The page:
Meet Danny O’Dwyer, a producer who launched a full-time career creating video game documentaries!
Location: Oakland, CA
Patreon Page: www.patreon.com/dannyodwyer
Q+A with Danny O’Dwyer
How did you get your start as a video game documentary producer?
Before YouTube exploded I used to make internet videos around video games with my friends. It was all a means to an end to try and land a job at my favorite video game website GameSpot UK in London. So I guess I learned most of the technical aspects by just playing around with my friends. When I eventually did get my break and land that job I was fortunate enough to have the confidence to make editorial features that were a bit more substantive than most of the clickbait in games coverage. I made a short feature about video games as a coping mechanism for depression, and then a feature on my favorite video game developer. After a few years I was hired by our main office in San Francisco and I just decided to make bigger ones. Because these were always passion projects that I had to do on top of my regular editorial work, the team was always very small – usually myself and one camera operator. It didn’t take long to figure out this was something I didn’t need the backing of a large corporation to run.
You’re making over 22K a month on Patreon from 3,975 patrons! What qualities helped you end up where you are today?
You mean besides luck and the incredible passion of my community? It’s hard to put a finger on why Noclip has succeeded so much so early. I think it helps that we are an incredibly economic production team. Myself and my colleague Jeremy Jayne produce all of these videos ourselves. He films and color corrects our gorgeous footage. I write and edit the features. That and the lowering cost of professional camera equipment and software has made an enterprise like ours possible. But I also think that games coverage has woefully underserved the needs of gamers. Noclip shouldn’t be a breath of fresh air – but because we don’t care about advertising, clickbait or paid content – we’re able to get to the heart of the story without compromise. In that respect, Noclip has an unfair advantage over 99% of games coverage. Advertising is a crutch for most publications. Our outright rejection of it, is in fact our strongest asset.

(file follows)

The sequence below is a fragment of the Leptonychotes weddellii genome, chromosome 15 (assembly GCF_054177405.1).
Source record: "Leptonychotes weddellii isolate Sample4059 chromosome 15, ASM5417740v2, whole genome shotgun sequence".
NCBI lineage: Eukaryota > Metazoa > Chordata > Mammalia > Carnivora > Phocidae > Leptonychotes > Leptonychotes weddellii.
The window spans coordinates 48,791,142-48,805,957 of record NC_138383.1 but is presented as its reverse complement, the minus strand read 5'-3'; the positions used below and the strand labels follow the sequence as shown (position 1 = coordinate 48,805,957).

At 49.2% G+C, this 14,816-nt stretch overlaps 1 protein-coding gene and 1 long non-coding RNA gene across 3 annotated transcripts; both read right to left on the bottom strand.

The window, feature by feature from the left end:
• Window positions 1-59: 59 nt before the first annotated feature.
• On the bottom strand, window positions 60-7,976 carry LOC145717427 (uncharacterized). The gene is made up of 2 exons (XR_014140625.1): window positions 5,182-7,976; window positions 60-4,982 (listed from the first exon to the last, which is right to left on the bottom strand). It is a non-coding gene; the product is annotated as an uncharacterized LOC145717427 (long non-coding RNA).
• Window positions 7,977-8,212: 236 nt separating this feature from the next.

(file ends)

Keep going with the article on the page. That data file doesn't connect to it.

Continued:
When was the hardest time in your creative career, and what do you wish your present self could’ve told your past self during that time?
The start, before I had an audience. Everything is easier once you have feedback. Without feedback you can’t tell what you’re doing right and what you’re doing wrong. That’s why I try and give feedback and advice about this industry to anyone who asks. I lived it for six years and I remember what that feels like.
Without feedback you can’t tell what you’re doing right and what you’re doing wrong. That’s why I try and give feedback and advice about this industry to anyone who asks.
You’ve been a creator on Patreon for over 6 months now! Why did you first decide to launch your page, and what role does it play in your creative goals?